12:04 PM EDT, March 20, 2013
This year, there's been a huge scandal over in Europe involving how horse meat found its way into many different foods.
Horse meat is actually a pretty standard part of many cuisines around the world — it's only taboo in Western cultures where horses have gained pet status.
But even over here in the U.S. — if this week's Time Machine item is any indication — horse meat wasn't always as taboo as it is today. Humans here may not have eaten horse meat regularly half a century ago, but pets did.
This fascinating advertisement that ran exactly 50 years ago in the March 21, 1963, issue of The Interior Journal offers to buy "fresh dead horses" and, if that's not enough to make you a little queasy, it also offers a price for "old crippled and down horses."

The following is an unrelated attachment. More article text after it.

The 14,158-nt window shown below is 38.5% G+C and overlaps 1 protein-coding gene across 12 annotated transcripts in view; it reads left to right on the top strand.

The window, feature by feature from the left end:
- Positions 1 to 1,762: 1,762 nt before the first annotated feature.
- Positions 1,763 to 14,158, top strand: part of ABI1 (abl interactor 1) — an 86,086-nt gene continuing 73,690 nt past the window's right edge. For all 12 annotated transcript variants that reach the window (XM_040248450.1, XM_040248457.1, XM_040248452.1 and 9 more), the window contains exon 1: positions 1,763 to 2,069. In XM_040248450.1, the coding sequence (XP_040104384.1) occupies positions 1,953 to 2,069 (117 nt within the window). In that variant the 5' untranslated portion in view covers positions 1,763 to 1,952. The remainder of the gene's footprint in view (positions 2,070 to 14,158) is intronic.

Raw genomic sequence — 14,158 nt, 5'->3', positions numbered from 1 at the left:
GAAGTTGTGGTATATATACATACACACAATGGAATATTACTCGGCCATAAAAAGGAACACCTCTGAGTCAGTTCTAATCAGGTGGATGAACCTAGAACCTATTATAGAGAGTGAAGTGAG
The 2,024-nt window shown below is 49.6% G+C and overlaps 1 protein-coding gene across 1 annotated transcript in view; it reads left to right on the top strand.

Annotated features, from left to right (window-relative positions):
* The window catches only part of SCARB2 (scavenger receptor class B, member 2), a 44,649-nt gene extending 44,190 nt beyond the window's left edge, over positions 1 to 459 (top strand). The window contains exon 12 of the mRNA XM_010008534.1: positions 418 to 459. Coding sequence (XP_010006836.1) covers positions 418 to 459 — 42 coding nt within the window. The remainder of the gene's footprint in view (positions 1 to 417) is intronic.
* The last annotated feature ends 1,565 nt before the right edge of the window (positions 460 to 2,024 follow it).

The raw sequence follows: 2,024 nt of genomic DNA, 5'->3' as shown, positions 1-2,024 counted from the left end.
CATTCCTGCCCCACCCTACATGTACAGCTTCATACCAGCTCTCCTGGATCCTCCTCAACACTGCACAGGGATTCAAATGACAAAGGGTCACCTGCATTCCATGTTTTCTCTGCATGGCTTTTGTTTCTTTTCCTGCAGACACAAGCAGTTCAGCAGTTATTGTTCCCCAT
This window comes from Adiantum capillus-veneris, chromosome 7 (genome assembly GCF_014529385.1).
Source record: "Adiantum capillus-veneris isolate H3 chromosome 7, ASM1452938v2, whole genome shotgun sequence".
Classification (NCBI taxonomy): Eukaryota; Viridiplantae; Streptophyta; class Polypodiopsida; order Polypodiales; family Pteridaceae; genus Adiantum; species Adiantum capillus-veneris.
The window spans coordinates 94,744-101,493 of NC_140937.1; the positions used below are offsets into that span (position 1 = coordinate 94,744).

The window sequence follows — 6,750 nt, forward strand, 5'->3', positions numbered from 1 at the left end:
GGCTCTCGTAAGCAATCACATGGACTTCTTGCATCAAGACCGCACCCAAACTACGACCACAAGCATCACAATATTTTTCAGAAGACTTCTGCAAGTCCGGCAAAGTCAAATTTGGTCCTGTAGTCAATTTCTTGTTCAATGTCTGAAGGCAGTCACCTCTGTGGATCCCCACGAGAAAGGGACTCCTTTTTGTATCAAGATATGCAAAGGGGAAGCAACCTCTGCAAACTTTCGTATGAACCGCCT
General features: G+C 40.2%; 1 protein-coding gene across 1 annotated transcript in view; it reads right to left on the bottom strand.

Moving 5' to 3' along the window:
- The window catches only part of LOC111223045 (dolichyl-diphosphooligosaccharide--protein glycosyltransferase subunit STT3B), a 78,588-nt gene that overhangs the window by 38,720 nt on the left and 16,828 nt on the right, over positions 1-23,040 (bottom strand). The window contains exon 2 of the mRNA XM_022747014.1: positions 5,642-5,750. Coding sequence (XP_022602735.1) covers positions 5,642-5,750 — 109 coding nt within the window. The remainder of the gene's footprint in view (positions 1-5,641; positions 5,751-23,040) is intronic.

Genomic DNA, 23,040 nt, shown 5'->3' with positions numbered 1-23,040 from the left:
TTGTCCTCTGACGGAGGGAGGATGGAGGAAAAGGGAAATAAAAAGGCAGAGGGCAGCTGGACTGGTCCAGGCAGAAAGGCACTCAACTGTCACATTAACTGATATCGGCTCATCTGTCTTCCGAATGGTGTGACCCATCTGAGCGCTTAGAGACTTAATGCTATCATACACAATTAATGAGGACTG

In case you were wondering, the low-end $2 price is equal to about $15 in today’s money. The high-end offer of $12 would be about $89 today.
Even after adjusting for inflation, that seems to me like a cheap price for an entire horse, even if it is dead.
You obviously won't see any modern-day dog food companies being so open about using dying horses in their products, but I was surprised to learn it would still be perfectly legal to do so.
According to Marion Nestle, author of "Feed Your Pet Right," many horse slaughterhouses began pet food companies in the 1920s as a way to sell off their horse meat.
"Horse meat remained a major ingredient in dog foods throughout the 1940s," Nestle writes on foodpolitics.com. "Since then, pet food companies replaced horse meat with meats from other animals. Although it continues to be permitted in pet food, I'm not aware of any company that would dare use it. It would have to be disclosed on package labels."
I suppose using dead and dying horses in dog food can't have been all that bad since the dogs lived to tell the tale. But I'm still going to be checking the ingredient list on my dog's food bag when I get home.
Interior Time Machine is curated by IJ Editor Ben Kleppinger. Send comments to email@example.com.